As for the surface of the universe, geometrists are continuously
challenged. The geometry of the universe considers two
possibilities, either the universe is curved or it is flat. And recently,
NASA announced that their WMAP (Wilkinson Microwave
Anisotropy Probe) spacecraft has pretty much confirmed that
our universe is flat--with only a 2% margin of error.
So whatever does this mean? Well a flat universe involves
accelerative expansion. As cosmologists put, absent
Dark Energy a flat universe will expand forever with an
eventual fixed rate. But with the presence of Dark Energy--
all 74% of it--the acceleration of the universe slows down,
but in time eventually increases.
Alas, an uncomfortable topic--the ultimate fate of the universe!
The candidates have been as follows: Heat Death, the Big
Freeze, the Big Crunch, and more recently the Big Rip. If the
WMAP is definitely correct about ours being a flat universe, and
the measurement of Dark Energy is on the mark, well than the
leading candidate is the Big Rip. If so, all normal matter will
disintegrate into unbound elementary particles as the rest of
the universe continues to expand infinitely. But cosmologists
tell us that sad event is a long, long way off. Still it's not a
Overall, however, our fledgling empirical observations of our
universe are leading into a Mystery. If we continue to increase
our knowledge, who is to say what Wonder we might discover.
But for now it's just strangely weird.
There's Black Holes, for example. Cosmologists speculate that
they are usual in the centers of galaxies. Our contemporary
astrophysical technology helps us feel around the conclusion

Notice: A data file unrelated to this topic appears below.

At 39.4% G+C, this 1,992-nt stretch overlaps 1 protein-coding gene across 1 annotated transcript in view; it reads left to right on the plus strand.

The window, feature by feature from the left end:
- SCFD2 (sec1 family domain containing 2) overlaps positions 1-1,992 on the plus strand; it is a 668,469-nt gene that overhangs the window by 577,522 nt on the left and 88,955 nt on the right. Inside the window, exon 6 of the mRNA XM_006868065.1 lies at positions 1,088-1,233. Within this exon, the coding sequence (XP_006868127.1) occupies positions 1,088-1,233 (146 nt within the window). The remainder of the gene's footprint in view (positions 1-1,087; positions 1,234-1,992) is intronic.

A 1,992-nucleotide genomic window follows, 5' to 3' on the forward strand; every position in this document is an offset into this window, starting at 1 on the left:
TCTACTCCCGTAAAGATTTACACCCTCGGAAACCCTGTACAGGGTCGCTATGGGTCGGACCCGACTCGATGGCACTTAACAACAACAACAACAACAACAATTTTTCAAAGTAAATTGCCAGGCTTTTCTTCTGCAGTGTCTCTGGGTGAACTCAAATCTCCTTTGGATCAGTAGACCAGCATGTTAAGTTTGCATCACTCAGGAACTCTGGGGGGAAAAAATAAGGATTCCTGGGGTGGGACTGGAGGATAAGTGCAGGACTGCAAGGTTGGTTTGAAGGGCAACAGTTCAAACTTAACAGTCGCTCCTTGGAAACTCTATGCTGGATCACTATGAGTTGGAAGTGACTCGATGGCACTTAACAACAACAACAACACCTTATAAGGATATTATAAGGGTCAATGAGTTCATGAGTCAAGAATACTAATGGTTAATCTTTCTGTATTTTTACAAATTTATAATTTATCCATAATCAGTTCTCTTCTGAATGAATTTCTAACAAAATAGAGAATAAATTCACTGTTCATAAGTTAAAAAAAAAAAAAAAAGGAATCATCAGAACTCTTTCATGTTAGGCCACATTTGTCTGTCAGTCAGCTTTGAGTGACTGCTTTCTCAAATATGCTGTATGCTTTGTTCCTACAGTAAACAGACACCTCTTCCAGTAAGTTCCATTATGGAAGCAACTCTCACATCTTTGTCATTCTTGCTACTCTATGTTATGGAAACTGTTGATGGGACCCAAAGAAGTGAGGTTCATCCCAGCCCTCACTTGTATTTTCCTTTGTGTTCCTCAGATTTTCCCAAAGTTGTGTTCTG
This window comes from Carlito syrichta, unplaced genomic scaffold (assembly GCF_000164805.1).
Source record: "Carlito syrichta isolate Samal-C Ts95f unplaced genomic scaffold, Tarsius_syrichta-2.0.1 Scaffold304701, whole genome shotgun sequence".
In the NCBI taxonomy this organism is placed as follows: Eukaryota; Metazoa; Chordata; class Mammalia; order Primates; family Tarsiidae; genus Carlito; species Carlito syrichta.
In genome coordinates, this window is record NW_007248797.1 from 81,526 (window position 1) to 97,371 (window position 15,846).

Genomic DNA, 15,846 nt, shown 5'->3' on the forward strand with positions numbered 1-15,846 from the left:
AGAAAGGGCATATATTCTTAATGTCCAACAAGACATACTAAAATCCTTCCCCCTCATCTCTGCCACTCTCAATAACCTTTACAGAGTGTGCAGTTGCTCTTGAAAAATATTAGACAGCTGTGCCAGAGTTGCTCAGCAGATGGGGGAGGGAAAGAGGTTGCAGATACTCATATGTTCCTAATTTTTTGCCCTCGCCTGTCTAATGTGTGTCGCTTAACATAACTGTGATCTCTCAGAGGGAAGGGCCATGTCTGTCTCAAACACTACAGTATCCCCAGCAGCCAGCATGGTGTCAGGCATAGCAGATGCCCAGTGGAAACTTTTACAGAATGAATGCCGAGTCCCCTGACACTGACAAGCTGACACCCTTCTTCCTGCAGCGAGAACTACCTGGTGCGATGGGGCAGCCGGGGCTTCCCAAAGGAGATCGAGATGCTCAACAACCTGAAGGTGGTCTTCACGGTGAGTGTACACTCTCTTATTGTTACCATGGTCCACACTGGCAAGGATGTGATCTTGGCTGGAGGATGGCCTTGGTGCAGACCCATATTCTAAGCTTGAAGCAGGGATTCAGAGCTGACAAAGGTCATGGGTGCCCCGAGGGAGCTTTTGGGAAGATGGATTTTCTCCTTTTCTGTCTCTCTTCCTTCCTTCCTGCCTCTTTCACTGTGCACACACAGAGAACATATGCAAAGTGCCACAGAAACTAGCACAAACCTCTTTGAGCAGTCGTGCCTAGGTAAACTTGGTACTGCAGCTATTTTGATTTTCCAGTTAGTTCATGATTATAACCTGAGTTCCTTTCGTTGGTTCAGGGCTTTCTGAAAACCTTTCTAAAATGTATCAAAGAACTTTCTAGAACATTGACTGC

that there is such a thing as a Black Hole. However, one does
not want to get close to such a cosmic beast. According to
general relativity, a Black Hole possesses a gravitational field
so powerful that nothing, but nothing can escape its pull. This
includes matter and even light. Nothing escapes--maybe.
Some theorists believe that a Black Hole might actually be
a wormhole. Thus it is a kind of an inner tunnel where one
might travel from one point to another point in the universe.
Hard to figure, however, if everything that enters such a hole
is destroyed. On the other hand, maybe matter seemingly
dumped into a Black Hole arrives at the other end of the tunnel.
Regardless, cosmic theories are fascinating There's the String
Theory that combines general relativity and quantum mechanics
into a quantum theory of gravity. This theory also involves
additional dimensions to our usual three spatial dimensions
plus our one dimension of time. And further developed String
Theory moves into what is deemed the Holographic Principle.